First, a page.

South Africa to spend R700m on refugees

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A Pretoria High Court ruling compelling government to grant asylum-seekers the R350 Covid-19 relief payment, is expected to cost the South African Social Security Agency (Sassa) R700 million.

High Court Judge Selby Baqwa, ruled this week that directions issued by Social Development Minister Lindiwe Zulu were unconstitutional and unlawful for excluding some asylum-seekers and special permit holders from accessing the Sassa grant.

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SASSA COULD SPEND ANOTHER R700 MILLION PAYING R350 GRANTS

The government made it clear in a statement issued this weekend that asylum-seekers and special permit holders were already receiving the R350 Sassa grants.

The Scalabrini Centre of Cape Town, an NGO advocating for and assisting asylum-seekers, migrants and refugees, approached the court to force government to extend the Sassa grant to more asylum-seekers and special permit holders.

“It is important to first clarify that the judgment did not instruct the government to include refugees; they were already included,” Department of Social Development Spokesperson Lumka Oliphant said.

“The court order was about the inclusion of asylum-seekers and special permit holders from Zimbabwe, Angola and Lesotho.

“The department will have to amend to include the words ‘holders of special permits under the Special Angolan Dispensation, the Lesotho Exemption Permit Dispensation and the Zimbabwe Exemption Permit Dispensation, and asylum-seekers whose section 22 permits/visas are valid or were valid on 15 March 2020’,” she said.

READ ALSO: south African government ordered to pay refugees R350 social grant

SISULU DIRECTIVES STILL IN FORCE

Oliphant further claimed that all directions issued by the Minister of Social Development Lindiwe Sisulu were still valid and in force, except for the exclusion of asylum-seekers and holders of special permits as ruled by the court.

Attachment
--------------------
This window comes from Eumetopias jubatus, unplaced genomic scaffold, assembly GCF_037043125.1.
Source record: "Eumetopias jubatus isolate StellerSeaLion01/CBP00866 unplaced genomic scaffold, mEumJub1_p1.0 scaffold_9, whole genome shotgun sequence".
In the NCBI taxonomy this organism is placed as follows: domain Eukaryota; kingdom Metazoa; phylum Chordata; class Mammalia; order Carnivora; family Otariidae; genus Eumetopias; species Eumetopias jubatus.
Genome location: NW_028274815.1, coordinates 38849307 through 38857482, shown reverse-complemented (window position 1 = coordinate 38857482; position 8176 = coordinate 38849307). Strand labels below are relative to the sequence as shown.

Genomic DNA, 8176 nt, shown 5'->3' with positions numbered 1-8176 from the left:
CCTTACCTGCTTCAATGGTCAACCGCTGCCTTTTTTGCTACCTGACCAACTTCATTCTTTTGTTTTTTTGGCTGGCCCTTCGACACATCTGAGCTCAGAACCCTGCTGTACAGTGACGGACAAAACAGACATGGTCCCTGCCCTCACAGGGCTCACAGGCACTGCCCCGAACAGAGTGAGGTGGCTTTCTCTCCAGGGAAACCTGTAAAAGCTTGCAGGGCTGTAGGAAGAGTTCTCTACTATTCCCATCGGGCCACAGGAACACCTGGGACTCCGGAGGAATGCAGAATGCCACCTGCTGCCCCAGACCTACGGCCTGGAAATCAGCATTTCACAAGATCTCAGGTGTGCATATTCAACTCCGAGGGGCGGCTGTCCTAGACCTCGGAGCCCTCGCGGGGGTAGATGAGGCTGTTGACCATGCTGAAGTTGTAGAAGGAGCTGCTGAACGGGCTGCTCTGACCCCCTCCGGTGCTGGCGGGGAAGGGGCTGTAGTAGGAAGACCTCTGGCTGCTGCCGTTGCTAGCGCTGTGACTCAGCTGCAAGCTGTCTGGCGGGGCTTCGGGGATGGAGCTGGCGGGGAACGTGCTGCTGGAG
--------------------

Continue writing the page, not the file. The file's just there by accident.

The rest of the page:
The department spokesperson asserted thatthe judgment would put a strain on the DSD and Sassa as well as government as a whole, to the tune of hundreds of millions of Rand.

Sassa continue to report widespread fraud related to the R350 relief grant and will maintain strict standards in the distribution of these payments according to Oliphant.

“The cost estimate is around R700m. The order will increase the pool of eligible applicants who will still be subjected to the stringent qualifying criteria to access the Special Covid-19 SRD grant of R350,” she said.

Speaking to IOL , economist Mike Schussler said the ruling would place further pressure on South Africa’s strained tax base.

“With the pressure South Africa is under, it will increase the burden on the tax base.

“We are spending R9 billion extra a month on our Sassa grants, so adding this will add about 2% more on the payments.

“It’s not a very big percentage but it’s money we don’t have,” he said.

SASSA AWARE THE RULING IS UNPOPULAR

Sassa chief executive Totsie Memela said the agency was aware that the decisions had caused unhappiness among many citizens with opposition to the ruling coming from across the political spectrum.

Memela said the grant must be limited to those most deserving of the relief.

“We are aware that the initial batch of notifications did not provide the exact reason for the rejection and are doing everything possible to ensure that the notifications which go to applicants going forward are specific, to indicate exactly why the application failed.

“This will enable those affected to be able to understand the basis for the decision. Also, we are working on an appeals process where those who, after being informed of the reason for the decision, still feel that they qualify for the grant, can lodge an appeal,” Memela said.

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